More LDD 20 papers

We are delighted to announce that a second tranche of papers in LDD volume 20 are now available online. These include three general research papers, one in our Language Contexts series, six Language Snapshots, a collection of Language Snapshots on the minority languages of the Tibetan region, and one book review. They cover a wide geographic range, including Asia, Pacific Islands, Australia, Africa, South America, North America, and Europe. The papers were written by a mixture of established and early career researchers (MA or PhD students, or post-doctoral fellows), some of whom are native speakers of the languages discussed. All the papers were double-blind reviewed by at least two reviewers (sometimes three) according to our usual procedures.

Here is a list of the new papers:

Fa d’Ambô (Equatorial Guinea) – Language Snapshot by Ana Lívia Agostinho
Universidade Federal de Santa Catarina
Akuzipik/Yupik (St. Lawrence Island, Alaska, USA; Chukotka, Russia) – Language Snapshot by Christopher Petuwaq Koonooka, Sylvia L.R. Schreiner, Giulia Masella Soldati, Lane Schwartz, Benjamin Hunt, Preston Haas, Emily Chen & Hyunji Hayley Park
St. Lawrence Island Yupik, George Mason University, University of Illinois at Urbana-Champaign
Nukuoro (Nukuoro Atoll, Pohnpei State, Federated States of Micronesia) – Language Snapshot by Emily Drummond & Johnny Rudolph
University of California, Berkeley, Nukuoro Documentation Project
Reo Ra’ivavae (Ra’ivavae, Austral Archipelago, French-occupied Polynesia) – Language Snapshot by J. Drew Hancock-Teed & Mary Walworth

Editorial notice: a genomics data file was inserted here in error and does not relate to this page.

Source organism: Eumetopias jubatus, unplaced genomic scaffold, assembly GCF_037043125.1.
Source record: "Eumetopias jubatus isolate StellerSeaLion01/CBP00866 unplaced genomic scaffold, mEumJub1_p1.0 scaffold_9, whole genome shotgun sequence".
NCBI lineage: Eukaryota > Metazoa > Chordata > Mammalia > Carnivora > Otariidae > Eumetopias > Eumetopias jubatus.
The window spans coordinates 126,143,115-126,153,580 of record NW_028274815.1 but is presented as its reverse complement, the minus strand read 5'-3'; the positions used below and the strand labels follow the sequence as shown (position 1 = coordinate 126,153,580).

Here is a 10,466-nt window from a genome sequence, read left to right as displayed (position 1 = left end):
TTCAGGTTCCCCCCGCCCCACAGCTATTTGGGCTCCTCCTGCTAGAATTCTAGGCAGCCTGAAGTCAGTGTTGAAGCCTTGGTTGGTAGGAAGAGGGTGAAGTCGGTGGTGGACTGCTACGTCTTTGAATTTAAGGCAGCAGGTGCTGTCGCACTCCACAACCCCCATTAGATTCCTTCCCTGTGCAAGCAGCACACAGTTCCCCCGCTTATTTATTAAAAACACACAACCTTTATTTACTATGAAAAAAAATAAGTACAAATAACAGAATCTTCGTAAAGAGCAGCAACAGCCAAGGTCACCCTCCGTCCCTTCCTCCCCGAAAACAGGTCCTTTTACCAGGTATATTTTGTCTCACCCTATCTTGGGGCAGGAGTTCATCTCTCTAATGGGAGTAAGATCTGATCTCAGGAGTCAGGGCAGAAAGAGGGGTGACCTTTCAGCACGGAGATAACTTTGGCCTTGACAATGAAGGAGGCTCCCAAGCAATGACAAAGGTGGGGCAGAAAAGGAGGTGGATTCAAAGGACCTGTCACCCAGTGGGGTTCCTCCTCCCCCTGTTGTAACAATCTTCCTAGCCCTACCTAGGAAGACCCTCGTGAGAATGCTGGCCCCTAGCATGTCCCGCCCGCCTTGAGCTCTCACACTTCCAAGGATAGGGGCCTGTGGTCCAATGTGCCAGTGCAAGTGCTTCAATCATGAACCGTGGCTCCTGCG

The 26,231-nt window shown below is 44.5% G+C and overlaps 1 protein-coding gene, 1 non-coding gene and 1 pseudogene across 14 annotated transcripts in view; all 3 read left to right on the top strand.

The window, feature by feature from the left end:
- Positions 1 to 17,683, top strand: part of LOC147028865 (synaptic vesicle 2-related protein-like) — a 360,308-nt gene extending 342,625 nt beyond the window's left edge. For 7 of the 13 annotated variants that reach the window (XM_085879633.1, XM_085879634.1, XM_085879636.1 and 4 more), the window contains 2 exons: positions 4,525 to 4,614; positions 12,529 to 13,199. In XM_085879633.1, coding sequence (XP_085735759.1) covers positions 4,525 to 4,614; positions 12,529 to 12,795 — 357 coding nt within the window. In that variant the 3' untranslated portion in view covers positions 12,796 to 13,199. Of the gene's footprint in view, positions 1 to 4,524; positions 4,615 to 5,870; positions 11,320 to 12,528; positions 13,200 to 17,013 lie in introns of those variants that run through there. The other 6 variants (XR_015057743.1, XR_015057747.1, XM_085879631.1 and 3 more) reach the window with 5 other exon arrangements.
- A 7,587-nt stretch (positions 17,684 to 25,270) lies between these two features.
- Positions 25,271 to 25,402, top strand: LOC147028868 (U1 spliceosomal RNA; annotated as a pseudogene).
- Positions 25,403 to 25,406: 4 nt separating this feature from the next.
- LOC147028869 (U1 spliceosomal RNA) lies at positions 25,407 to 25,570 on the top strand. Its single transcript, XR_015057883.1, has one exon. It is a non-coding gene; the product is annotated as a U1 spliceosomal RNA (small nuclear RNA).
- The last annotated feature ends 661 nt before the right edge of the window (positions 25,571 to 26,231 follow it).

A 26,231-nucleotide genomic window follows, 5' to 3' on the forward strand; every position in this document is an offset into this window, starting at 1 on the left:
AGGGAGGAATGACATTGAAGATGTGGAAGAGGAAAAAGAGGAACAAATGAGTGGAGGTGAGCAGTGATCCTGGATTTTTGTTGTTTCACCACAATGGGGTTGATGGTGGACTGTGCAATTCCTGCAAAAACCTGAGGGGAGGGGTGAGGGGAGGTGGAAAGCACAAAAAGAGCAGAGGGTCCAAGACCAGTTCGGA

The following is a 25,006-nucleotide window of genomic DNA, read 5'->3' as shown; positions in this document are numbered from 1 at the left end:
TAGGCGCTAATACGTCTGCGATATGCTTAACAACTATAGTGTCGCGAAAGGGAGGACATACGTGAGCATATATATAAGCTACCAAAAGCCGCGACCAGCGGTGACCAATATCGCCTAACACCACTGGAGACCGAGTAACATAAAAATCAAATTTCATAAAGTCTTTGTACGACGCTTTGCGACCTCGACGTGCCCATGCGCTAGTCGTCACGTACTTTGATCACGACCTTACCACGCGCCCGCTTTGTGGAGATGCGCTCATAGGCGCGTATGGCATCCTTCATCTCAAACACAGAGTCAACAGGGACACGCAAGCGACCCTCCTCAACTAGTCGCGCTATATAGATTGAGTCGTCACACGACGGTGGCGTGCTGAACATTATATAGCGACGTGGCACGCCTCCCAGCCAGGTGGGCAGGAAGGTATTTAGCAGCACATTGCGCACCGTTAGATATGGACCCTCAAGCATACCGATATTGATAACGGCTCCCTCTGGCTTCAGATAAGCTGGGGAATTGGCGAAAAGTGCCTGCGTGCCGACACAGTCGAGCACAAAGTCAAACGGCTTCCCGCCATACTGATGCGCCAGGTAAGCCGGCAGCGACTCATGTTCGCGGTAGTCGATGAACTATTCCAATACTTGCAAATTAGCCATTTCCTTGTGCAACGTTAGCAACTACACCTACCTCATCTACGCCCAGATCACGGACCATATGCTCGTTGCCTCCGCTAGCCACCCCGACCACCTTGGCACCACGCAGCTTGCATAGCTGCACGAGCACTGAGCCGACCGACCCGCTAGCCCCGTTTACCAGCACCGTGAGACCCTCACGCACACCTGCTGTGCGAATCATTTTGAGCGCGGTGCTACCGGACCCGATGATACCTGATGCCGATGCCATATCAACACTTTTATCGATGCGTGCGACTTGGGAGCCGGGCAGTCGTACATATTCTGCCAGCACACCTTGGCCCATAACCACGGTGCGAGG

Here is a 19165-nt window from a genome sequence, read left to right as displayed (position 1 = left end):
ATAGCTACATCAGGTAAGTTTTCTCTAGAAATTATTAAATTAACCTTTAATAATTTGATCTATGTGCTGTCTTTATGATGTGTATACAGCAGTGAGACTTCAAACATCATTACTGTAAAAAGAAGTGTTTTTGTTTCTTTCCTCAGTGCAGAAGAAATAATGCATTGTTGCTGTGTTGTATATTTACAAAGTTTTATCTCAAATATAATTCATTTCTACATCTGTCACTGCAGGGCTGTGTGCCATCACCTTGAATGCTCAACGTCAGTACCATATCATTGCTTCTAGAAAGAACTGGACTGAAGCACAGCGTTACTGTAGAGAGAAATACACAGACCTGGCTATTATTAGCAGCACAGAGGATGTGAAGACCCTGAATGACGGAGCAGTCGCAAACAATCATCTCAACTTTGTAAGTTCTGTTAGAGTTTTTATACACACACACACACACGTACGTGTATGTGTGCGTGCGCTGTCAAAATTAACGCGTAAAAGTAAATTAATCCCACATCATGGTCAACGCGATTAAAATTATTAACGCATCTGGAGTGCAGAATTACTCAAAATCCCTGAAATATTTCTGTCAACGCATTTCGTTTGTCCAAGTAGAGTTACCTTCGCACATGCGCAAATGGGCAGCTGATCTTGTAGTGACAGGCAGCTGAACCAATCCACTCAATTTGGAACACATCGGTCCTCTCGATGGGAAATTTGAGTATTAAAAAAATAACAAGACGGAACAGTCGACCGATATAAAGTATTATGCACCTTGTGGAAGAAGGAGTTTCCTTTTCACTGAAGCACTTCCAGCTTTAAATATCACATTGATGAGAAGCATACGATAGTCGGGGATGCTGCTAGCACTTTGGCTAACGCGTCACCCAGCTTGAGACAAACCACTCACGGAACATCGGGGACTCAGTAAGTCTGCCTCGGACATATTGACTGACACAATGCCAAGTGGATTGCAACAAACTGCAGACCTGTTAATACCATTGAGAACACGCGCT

Universität Bern – Institut für Sprachwissenschaft, Max Planck Institute for the Science of Human History – Department of Linguistic and Cultural Evolution
Sartang (West Kameng district, Arunachal Pradesh, India) – Language Contexts by Timotheus A. Bodt
SOAS University of London
Tichurong (Nepal) – Language Snapshot by Jag Bahadur Budha, Maya Daurio & Mark Turin
Independent Researcher, University of British Columbia
Lexical variation in Namaqualand: Some evidence from ethnobotany by Camilla Rose Christie
Rhodes University
Gizey (Cameroon and Chad) – Language Snapshot by Guillaume Guitang
Université libre de Bruxelles
Linguistic diversity in the Tibetan regions: a set of Language Snapshots by Yulha Lawa
University of Oregon
Using a geospatial approach to document and analyse locational points in face-to-face conversation by Francesco Possemato, Joe Blythe, Caroline de Dear, Josua Dahmen, Rod Gardner & Lesley Stirling
Macquarie University, University of Queensland, University of
Review article: Stop, revival(istics), (linguistic) survival(istics): Zuckermann’s Revivalistics and Giacon’s Yaluu by Joshua Nash
University of New England
COVID-19 and documentary linguistics: Some ways forward by Nicholas Williams, W. D. L. Silva, Laura McPherson, Jeff Good
University of Potsdam, University of Arizona, Dartmouth College, University at Buffalo

The research presented here includes new material on the structures, contexts, and uses of a wide range of endangered languages, including some never documented previously or only poorly known to date. Two papers present new methods for the documentation and analysis of languages using new technologies: GPS and GIS for conversational analysis, and social networking software for long-distance research in the context of Covid-19. All the papers are based on first-hand fieldwork with speakers, mostly in situ where they live, but also including those in diaspora settings, as for Nukuoro. In several cases the authors are native speakers of the languages concerned and draw upon their own experiences to complement their field research. The Language Snapshots and Language Context articles present up-to-date information on speaker numbers and vitality of the languages concerned; in several cases existing sources either are missing or are woefully dated and inaccurate.

Also of note is that Abstracts for these papers are written in English, Spanish, Portuguese, French, Russian, Nepali, Tahitian, Chinese, and Tibetan.